Last week I got on my boombox and preached class and race and caste on assumptions about reading–who’s doing it and how’re they doing it.
Today, full fresh scoop on the books that’ve rocked my nightstand.
My Sexiest Read, Arinze Ifeakandu’s God’s Children Are Little Broken Things
A tender collection of 9 stories about queer love in Nigeria. My favorite story is the very first. A high class Big Man seduces a small time shopkeeper by taking the shopkeeper’s manhood in his mouth and taking the reader for a ride. The story opens big questions about what constitutes real love when we’re all playing roles in every relationship; what happens to love when those roles break?
Arinze’s brilliance on the page has so much to do with his tenderness for his characters’ lives and his gentleness with the reader—you’re going to steep real long and slow in this tea. And don’t burn your tongue, cause the sex scenes be hotttt, babe!
My Most Shooketh Read, Lan Samantha Chang’s The Family Chao
Honestly? If I could move into this novel’s restaurant and just hang with all the grease in the kitchen overhearing the gossip, family drama and Leo Chao’s foul fcn mouth—OMG! Fedex me that experience as an early Xmas gift. This book is electric. As a writer, I was floored by its immaculate structural architecture—nothing goes to waste in this book. I mean nada. Every fcn detail comes to bite you in the ass, both as a reader and def for each of these characters.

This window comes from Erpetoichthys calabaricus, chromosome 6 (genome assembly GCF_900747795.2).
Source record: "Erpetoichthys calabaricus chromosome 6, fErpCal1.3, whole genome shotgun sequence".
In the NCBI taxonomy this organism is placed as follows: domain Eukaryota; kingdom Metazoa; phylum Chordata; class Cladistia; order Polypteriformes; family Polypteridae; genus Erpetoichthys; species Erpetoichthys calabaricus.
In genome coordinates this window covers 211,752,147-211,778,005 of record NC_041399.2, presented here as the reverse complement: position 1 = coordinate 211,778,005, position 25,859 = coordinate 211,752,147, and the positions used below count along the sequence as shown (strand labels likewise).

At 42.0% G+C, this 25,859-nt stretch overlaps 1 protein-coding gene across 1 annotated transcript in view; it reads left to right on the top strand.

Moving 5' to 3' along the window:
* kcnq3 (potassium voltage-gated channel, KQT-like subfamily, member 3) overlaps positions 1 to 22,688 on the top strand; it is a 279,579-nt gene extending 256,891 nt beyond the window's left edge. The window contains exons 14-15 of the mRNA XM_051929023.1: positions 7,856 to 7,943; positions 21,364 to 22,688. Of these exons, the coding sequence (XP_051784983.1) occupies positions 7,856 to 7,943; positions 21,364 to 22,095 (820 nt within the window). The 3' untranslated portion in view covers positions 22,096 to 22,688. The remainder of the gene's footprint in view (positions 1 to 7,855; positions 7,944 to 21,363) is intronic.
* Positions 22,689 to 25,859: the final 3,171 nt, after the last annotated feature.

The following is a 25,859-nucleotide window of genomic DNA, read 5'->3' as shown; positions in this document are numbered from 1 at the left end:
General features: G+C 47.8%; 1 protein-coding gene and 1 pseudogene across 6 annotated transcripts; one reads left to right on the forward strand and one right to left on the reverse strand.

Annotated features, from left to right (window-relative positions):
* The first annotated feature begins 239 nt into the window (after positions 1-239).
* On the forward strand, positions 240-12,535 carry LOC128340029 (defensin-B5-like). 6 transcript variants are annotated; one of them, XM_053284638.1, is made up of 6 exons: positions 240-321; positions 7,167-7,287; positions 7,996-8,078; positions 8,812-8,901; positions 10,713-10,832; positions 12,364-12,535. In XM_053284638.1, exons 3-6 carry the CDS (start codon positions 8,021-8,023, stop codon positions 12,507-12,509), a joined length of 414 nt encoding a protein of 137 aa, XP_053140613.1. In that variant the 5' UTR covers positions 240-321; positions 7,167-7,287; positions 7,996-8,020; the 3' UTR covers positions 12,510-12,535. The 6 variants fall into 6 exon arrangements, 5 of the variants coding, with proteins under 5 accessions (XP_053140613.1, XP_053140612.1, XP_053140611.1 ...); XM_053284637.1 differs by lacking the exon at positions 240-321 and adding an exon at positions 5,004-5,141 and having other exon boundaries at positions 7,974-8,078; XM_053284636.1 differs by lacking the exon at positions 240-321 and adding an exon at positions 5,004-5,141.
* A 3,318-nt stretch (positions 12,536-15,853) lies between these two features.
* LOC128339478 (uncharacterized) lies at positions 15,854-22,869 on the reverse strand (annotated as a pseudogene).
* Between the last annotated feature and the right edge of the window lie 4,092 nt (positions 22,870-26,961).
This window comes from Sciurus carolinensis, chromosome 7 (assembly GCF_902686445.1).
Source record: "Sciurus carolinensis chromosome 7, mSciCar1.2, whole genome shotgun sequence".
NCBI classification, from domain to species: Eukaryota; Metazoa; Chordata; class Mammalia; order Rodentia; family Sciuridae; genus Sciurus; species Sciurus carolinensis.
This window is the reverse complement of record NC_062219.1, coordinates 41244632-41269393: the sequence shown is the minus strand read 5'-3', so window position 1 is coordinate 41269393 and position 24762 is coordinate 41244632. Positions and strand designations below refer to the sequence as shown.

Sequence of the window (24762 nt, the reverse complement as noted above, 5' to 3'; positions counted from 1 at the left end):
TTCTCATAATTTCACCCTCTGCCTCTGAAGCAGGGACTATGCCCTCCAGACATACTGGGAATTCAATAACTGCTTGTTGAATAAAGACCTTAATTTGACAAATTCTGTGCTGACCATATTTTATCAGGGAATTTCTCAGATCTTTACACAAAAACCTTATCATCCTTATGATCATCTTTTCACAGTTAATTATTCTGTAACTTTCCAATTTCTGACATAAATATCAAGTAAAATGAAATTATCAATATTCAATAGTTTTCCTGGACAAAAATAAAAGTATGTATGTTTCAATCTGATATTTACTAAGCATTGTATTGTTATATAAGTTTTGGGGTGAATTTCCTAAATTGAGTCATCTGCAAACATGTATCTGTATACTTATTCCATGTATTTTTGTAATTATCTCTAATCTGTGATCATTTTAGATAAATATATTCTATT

As a human, wow! How much I relished Leo Chao especially. Very few Asian characters like him exist on the page in English reading circles. And that alone is a provocative question. Who are Asian-Americans expected to be in fiction? How are they allowed to behave and when do they say fc that? And most interestingly, how does that force you to unfc whatever assumptions you hold about “the model minority”?
My Hot Gurrrl Summer Read, Xochitl Gonzalez’ Olga Dies Dreaming
A hot Puerto Rican politician. A wedding planner with the cynicism of a gadfly. And a mother who chooses attending a slippery revolution over the visceral needs of her kids. Oh, and by the way. The politician and wedding planner are siblings. In Brooklyn. Against the tide of gentrification!
If you give into a delicious beach read, you’ll swallow this book in a day. And if you’re sorry you gulped everything down that quick, Xochitl’s got ya—gurl’s writing a TV series based on all the freshness she’s served up in her debut. Plus. Her column for The Atlantic is hilarious. There’s an excellent article in the print edition (out right now) on silence and gentrification that had me all hot and heavy under the collar remembering the many times I’ve been shushed for speaking too loud…I’m telling you this writer got game.
Happily Sweatily Reading,